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World Wars, doping scandals: The Tour de France has survived hard times before

NIMES: File photo taken on July 23, 2019 France’s Julian Alaphilippe (front centre), wearing the overall leader’s yellow jersey and cyclists cross the Pont du Gard during the sixteenth stage of the 106th edition of the Tour de France cycling race between Nimes and Nimes, in Nimes. – AFP

PARIS: The coronavirus pandemic has thrown this summer’s Tour de France into a state of frantic reorganisation, but the cycling epic has had to contend with testing situations over its 116-year history. French President Emmanuel Macron’s announcement on Monday outlawing mass gatherings until mid-July has left organisers scrambling to find a new start date for the 2020 edition originally scheduled to get underway in Nice on June 27. Here AFP takes a brief look at some previous hurdles the Tour has had to negotiate in its more than a century long history:

In the Saint-Etienne region during the second edition of the race in 1904 supporters of local favourite Alfred Faure physically assaulted his rivals. Shots were fired to restore order in riotous circumstances. There was so much skulduggery going on the top four finishers were all disqualified. Henri Desgrange, the founder of the Tour, said at the time: “The Tour has been killed by the passions it has aroused”.

The day the 1914 Tour de France began, Archduke Franz Ferdinand of Austria was assassinated in Sarajevo. The Tour would make it to Paris on July 26 just two days before the Austro-Hungarian Empire declared war on Serbia, setting the stage for the outbreak of the first World War. For the record Belgian Philippe Thys won the Tour that year, the last time it was held until 1919.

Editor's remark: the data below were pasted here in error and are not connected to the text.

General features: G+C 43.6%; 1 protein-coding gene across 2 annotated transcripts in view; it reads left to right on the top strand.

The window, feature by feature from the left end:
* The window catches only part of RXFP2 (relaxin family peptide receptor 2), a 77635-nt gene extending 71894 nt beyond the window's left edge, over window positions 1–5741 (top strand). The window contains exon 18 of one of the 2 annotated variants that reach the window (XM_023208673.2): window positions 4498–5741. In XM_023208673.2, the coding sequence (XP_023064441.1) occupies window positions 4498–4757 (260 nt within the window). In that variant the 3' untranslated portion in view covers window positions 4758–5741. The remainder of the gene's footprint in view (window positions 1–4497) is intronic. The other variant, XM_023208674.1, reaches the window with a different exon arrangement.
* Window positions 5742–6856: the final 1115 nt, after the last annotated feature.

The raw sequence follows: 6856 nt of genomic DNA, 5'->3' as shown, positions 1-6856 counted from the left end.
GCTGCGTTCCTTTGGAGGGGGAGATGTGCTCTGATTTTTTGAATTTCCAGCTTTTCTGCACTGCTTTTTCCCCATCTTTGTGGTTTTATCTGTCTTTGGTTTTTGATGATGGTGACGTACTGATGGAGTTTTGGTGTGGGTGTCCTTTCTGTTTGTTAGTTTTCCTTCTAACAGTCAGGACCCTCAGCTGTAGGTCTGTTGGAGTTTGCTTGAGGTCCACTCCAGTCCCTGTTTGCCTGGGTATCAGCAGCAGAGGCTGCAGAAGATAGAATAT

The 1939 Tour embarked without the German, Italian or Spanish riders and avoided the north and the west regions altogether. It ended less than five weeks short of the declaration of war made by France and England on Nazi Germany. The Tour was not raced again until 1947.

In 1982, some 300 steelworkers striking over job losses in the northern French town of Denain blocked the road for the team time-trial, causing the stage’s cancellation. The Tour has been targeted many times by strikers but had never lost a stage before or since. However, in 1978 the first of a two-part stage was annulled when the riders themselves put their foot down and refused to continue over a lack of rest time, stopping just short of the finish line.

While France was celebrating winning the World Cup in 1998 cycling was struck in the heart by the so-called Festina doping affair when customs officials stopped a vehicle laden with doping products. There was a media storm as police raids and arrests led to the Festina team being thrown off the race as the peloton staggered into Paris on a Tour that ended under a cloud and at one time looked unlikely to finish.

The world’s love affair with the Tour was sorely tested in the ensuing years when cycling fell under the spell of US Postal’s Texan rider Lance Armstrong, who won from 1999-2005. Armstrong was eventually stripped of his seven Tour de France titles after admitting to doping. The American is seen widely as a pariah not only because of the doping but also because of how he used his power and influence at the top of the sport to intimidate others whilst trying to keep a lid on the matter. – AFP

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